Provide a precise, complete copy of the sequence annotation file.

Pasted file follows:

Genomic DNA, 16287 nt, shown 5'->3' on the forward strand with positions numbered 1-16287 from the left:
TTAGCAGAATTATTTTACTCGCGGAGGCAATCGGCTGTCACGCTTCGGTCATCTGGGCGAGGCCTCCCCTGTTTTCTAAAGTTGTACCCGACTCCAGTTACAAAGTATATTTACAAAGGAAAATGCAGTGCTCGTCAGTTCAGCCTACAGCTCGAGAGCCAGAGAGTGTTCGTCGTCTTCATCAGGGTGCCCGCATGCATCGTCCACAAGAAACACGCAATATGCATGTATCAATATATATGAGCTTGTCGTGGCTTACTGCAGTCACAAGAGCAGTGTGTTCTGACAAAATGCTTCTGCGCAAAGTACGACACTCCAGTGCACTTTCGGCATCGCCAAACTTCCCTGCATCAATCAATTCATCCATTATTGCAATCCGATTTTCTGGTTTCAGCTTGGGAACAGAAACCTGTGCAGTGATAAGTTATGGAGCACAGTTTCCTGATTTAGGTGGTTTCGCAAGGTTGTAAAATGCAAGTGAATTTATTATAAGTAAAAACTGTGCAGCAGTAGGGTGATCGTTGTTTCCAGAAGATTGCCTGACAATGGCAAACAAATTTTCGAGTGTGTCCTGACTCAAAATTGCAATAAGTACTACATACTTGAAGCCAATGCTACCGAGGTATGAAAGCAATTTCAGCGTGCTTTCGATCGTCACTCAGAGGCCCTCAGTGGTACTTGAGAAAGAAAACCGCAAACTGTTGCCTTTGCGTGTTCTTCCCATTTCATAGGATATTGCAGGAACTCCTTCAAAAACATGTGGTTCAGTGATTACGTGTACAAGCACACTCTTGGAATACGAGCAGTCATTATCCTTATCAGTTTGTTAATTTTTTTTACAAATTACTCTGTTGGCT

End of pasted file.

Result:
Genomic DNA, 16287 nt, shown 5'->3' on the forward strand with positions numbered 1-16287 from the left:
TTAGCAGAATTATTTTACTCGCGGAGGCAATCGGCTGTCACGCTTCGGTCATCTGGGCGAGGCCTCCCCTGTTTTCTAAAGTTGTACCCGACTCCAGTTACAAAGTATATTTACAAAGGAAAATGCAGTGCTCGTCAGTTCAGCCTACAGCTCGAGAGCCAGAGAGTGTTCGTCGTCTTCATCAGGGTGCCCGCATGCATCGTCCACAAGAAACACGCAATATGCATGTATCAATATATATGAGCTTGTCGTGGCTTACTGCAGTCACAAGAGCAGTGTGTTCTGACAAAATGCTTCTGCGCAAAGTACGACACTCCAGTGCACTTTCGGCATCGCCAAACTTCCCTGCATCAATCAATTCATCCATTATTGCAATCCGATTTTCTGGTTTCAGCTTGGGAACAGAAACCTGTGCAGTGATAAGTTATGGAGCACAGTTTCCTGATTTAGGTGGTTTCGCAAGGTTGTAAAATGCAAGTGAATTTATTATAAGTAAAAACTGTGCAGCAGTAGGGTGATCGTTGTTTCCAGAAGATTGCCTGACAATGGCAAACAAATTTTCGAGTGTGTCCTGACTCAAAATTGCAATAAGTACTACATACTTGAAGCCAATGCTACCGAGGTATGAAAGCAATTTCAGCGTGCTTTCGATCGTCACTCAGAGGCCCTCAGTGGTACTTGAGAAAGAAAACCGCAAACTGTTGCCTTTGCGTGTTCTTCCCATTTCATAGGATATTGCAGGAACTCCTTCAAAAACATGTGGTTCAGTGATTACGTGTACAAGCACACTCTTGGAATACGAGCAGTCATTATCCTTATCAGTTTGTTAATTTTTTTTACAAATTACTCTGTTGGCT